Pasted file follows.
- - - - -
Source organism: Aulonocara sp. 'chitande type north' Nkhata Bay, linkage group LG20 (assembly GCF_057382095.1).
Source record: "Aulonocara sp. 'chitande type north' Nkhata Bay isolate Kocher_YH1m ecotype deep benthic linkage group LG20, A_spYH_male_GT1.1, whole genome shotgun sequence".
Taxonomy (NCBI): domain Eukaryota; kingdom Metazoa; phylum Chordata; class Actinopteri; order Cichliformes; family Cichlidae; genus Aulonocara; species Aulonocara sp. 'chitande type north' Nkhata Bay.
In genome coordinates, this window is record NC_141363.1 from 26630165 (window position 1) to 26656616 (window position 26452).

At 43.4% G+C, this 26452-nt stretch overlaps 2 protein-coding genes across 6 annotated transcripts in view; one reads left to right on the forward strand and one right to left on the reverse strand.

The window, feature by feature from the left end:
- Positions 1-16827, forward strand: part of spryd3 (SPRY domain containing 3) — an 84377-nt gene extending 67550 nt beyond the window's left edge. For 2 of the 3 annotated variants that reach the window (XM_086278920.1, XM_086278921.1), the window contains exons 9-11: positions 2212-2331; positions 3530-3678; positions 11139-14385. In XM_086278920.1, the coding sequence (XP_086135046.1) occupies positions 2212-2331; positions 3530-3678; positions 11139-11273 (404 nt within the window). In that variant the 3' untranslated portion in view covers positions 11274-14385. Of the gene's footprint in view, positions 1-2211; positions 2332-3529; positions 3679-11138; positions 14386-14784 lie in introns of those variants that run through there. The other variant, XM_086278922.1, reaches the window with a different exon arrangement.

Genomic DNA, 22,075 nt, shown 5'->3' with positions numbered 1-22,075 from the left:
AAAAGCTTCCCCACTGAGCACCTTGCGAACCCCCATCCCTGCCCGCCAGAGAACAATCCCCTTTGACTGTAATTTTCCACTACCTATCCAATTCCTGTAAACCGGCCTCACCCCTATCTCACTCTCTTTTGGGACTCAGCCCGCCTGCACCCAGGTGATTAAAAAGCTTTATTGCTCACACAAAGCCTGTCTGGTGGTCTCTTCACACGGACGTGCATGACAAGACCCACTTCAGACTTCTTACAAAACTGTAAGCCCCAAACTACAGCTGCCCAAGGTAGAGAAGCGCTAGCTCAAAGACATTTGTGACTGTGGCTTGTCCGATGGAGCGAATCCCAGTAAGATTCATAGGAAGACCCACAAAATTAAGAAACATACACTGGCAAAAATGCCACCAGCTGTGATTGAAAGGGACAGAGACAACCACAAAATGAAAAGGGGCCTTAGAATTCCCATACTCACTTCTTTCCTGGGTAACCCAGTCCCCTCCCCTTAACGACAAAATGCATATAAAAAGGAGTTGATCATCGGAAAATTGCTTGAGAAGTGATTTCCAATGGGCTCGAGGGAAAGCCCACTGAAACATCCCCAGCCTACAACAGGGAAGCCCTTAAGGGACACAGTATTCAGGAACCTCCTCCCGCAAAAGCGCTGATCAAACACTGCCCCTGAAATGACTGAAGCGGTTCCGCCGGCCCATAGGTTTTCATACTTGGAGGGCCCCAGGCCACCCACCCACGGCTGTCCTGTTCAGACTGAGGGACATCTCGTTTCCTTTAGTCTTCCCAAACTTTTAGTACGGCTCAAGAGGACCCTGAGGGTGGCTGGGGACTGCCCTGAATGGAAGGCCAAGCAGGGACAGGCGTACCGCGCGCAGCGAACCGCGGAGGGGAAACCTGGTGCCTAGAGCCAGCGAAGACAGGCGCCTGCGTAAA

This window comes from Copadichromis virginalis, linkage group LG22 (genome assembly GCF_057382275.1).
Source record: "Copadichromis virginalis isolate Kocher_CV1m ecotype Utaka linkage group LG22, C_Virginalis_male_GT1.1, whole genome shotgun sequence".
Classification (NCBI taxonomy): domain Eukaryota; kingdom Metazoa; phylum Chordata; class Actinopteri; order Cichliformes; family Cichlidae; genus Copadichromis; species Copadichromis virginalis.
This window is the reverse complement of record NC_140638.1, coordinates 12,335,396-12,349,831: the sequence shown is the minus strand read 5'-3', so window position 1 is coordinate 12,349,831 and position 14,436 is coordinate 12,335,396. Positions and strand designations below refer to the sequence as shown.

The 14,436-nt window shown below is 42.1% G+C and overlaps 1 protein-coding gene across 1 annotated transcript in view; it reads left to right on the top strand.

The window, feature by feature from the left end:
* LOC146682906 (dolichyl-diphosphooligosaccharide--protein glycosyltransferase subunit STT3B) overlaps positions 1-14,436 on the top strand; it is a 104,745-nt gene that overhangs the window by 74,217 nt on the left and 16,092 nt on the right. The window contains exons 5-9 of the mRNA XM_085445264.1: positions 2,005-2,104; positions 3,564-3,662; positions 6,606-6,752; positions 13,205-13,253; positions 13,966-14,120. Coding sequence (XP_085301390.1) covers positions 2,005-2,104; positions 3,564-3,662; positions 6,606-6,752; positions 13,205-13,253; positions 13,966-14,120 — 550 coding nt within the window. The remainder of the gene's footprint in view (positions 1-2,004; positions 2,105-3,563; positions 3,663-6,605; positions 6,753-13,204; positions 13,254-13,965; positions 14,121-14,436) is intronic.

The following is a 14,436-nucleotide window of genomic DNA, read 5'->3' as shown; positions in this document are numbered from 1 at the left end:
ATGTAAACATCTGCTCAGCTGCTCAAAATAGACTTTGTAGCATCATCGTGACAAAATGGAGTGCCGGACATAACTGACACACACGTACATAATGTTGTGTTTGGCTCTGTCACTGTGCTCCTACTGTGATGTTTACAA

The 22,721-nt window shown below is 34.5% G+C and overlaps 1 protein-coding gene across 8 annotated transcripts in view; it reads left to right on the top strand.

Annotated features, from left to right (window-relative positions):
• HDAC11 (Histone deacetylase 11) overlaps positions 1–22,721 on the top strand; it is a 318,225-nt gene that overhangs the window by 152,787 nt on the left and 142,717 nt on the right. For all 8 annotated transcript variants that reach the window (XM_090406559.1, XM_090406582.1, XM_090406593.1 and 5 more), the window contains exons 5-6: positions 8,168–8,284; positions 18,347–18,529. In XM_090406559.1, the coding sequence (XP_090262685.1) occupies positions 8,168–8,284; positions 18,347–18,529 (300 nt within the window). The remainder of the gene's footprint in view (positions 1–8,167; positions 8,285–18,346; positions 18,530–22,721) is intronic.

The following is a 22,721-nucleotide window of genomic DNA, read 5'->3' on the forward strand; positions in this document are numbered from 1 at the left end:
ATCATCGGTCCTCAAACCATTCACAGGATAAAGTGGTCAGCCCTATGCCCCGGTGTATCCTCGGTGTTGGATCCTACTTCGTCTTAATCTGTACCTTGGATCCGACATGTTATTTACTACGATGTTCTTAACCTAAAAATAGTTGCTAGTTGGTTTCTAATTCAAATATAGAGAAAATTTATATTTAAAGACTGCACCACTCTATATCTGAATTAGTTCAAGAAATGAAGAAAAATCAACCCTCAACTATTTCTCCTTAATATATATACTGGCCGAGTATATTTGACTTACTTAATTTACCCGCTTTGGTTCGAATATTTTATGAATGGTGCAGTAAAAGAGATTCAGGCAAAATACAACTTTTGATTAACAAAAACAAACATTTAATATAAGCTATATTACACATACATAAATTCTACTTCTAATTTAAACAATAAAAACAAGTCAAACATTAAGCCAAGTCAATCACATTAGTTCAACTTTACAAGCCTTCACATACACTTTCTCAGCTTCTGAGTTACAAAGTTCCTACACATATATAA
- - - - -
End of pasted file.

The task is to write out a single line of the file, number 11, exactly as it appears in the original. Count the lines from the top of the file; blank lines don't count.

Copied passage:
Source record: "Copadichromis virginalis isolate Kocher_CV1m ecotype Utaka linkage group LG22, C_Virginalis_male_GT1.1, whole genome shotgun sequence".